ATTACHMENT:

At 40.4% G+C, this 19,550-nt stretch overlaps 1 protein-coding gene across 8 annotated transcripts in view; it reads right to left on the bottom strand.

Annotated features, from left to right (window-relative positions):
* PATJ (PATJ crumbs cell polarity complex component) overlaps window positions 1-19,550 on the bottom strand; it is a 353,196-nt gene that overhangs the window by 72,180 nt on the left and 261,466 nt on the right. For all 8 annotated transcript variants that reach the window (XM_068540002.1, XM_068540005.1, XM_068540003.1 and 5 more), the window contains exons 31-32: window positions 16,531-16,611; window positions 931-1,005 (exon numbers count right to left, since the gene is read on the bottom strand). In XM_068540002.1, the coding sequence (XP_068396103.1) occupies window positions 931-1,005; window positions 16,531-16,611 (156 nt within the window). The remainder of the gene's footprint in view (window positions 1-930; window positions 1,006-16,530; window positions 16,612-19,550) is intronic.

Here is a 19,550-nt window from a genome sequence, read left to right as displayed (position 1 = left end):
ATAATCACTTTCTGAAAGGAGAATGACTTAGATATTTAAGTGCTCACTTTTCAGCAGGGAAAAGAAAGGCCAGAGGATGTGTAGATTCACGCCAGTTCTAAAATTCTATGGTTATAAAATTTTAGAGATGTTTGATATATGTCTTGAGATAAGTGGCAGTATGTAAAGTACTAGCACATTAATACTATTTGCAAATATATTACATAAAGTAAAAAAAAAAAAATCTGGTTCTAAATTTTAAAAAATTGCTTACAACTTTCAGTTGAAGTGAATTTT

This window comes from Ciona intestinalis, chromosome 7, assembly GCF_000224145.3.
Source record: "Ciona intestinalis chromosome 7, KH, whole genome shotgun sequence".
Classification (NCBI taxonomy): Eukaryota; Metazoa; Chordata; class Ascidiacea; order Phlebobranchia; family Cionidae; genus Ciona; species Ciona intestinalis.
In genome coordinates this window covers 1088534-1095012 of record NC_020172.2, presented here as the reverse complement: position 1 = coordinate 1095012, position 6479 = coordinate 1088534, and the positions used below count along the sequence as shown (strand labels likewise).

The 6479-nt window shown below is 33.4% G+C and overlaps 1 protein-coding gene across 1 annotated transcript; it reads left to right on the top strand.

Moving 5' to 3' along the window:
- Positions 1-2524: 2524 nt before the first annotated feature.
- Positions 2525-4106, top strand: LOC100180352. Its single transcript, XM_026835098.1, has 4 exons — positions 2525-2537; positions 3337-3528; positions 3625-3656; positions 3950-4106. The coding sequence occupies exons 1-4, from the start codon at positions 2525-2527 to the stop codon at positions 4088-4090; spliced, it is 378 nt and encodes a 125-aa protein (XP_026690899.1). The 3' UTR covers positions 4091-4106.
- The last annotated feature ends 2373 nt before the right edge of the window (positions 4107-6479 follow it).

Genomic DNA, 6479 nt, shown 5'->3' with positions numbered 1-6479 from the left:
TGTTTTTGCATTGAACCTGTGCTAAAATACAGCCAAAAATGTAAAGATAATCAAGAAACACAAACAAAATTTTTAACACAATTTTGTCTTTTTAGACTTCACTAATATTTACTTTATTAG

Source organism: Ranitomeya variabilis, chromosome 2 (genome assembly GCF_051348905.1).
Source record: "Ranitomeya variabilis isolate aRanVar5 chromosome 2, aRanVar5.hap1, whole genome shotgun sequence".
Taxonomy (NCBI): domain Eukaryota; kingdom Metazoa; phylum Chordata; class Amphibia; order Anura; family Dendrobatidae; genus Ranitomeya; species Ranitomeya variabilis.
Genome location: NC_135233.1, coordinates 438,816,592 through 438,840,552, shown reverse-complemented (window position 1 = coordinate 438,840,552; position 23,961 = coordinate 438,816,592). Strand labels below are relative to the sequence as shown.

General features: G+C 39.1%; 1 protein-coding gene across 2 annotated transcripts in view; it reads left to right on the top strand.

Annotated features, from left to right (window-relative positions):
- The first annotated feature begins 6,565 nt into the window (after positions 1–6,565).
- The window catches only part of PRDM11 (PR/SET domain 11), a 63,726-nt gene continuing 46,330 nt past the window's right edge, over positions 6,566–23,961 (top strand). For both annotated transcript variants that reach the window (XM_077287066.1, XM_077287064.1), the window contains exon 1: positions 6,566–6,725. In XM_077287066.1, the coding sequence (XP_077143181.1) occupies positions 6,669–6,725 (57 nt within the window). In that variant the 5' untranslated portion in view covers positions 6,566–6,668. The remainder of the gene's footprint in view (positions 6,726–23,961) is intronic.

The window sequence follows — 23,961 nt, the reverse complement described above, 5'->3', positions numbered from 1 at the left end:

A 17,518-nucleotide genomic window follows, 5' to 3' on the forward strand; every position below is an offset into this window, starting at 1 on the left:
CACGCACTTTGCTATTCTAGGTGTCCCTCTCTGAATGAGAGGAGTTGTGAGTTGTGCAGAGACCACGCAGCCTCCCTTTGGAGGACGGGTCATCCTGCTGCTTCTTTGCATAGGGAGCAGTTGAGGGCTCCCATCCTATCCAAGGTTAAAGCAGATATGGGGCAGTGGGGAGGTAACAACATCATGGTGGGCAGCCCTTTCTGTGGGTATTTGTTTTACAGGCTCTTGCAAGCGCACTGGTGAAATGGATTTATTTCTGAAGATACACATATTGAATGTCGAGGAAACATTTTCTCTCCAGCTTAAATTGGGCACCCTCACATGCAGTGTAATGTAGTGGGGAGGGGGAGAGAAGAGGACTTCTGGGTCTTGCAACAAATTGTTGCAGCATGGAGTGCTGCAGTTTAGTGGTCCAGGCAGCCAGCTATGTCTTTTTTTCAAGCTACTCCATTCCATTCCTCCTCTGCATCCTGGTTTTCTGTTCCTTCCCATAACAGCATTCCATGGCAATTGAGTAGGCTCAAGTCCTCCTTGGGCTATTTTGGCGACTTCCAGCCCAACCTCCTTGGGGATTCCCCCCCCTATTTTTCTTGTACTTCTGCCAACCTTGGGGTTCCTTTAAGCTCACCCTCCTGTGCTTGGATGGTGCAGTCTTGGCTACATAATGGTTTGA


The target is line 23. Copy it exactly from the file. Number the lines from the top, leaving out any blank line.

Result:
- The first annotated feature begins 6,565 nt into the window (after positions 1–6,565).